The government anticipates an increase in export earnings from the textile sector during the current fiscal year after the grant of the GSP plus status to Pakistan by the European Union. Is concentrating on the traditional US and EU market enough? As leading players like Bangladesh have total garment exports of around $22.50 billion last year, in just these two markets alone.
Almost more than 60 percent of our exports are to the traditional markets; US, EU and Middle East. The brands and buyers in the traditional markets impose harsh conditions often on the textile manufacturers and exporters, and at the same time they bargain for cutting prices of products as the countrys export depends only on the US and EU markets.
"It is amazing that Pakistani textile exporters have never truly entered into African markets in an institutionalized manner," says Majyd Aziz, former Chairman of Karachi Press Club. "It is the mindset of exporters to focus on EU markets. We have neglected the African market and just concentrated in North America and EU.
He further asserts: "We are exporting around $4.5 billion to US. It has never given us a GSP status. It focuses on IMF loans and supplying arms and ammunition but never given any economic benefits such as free market access to boost our textile exports. There is tremendous opportunity to survey the African market and to do textile business like other rice exporters and pharmaceutical companies have done."
Aziz also adds that by limiting to two markets we are not branching out and not creating economies of scale to reap benefits to our industry and country.
If there is an increase in the volume of exports to the new markets, the bargaining capacity of manufacturers on prices will rise while the sector will get relief from the reliance on the traditional market.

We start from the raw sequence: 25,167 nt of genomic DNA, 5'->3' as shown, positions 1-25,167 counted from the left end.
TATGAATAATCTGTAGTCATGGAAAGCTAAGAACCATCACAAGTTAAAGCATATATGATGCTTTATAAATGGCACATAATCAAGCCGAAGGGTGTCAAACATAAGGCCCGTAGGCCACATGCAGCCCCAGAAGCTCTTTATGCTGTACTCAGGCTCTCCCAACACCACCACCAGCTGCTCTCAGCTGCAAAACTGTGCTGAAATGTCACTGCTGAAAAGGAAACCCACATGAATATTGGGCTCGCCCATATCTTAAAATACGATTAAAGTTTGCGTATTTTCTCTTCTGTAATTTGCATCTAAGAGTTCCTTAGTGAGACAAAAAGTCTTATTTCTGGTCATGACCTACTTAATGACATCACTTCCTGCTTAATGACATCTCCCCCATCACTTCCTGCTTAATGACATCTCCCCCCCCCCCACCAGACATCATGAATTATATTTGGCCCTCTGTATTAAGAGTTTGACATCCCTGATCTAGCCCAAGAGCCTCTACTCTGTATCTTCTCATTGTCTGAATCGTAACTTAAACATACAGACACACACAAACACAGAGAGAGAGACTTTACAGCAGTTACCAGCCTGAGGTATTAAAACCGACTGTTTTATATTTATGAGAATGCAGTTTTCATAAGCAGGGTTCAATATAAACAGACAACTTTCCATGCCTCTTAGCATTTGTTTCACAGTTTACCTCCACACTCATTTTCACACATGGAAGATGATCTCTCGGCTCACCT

According to Ibrahim Mahmood, PRGMEA senior research analyst: "In traditional markets like Germany and US, we know who the buyers are and have a payment guarantee, whereas when moving to new markets like Africa we have to take blind leap of faith by getting to know the new buyers and experimenting with the assurance that they will be able to make full payments."
With granting MFN status to India being postponed there is a need to ensure sustainable textile business by reducing the reliance on traditional markets. With the present market there are sufficient orders in eight months but if exporters can seek new markets in Latin America and South Africa, same flow of orders will persist throughout the year as when there is winter in the US, the summer season prevails in Latin Americas and South Africa.
It falls essentially on policymakers to engage in serious diplomatic efforts to explore untapped markets. To seize the new markets, the government-to-government negotiation is a must, to help maintain the higher export growth. The market diversification will benefit manufacturers to reduce dependence on selected traditional markets and it will also increase the bargaining power in setting textile product prices.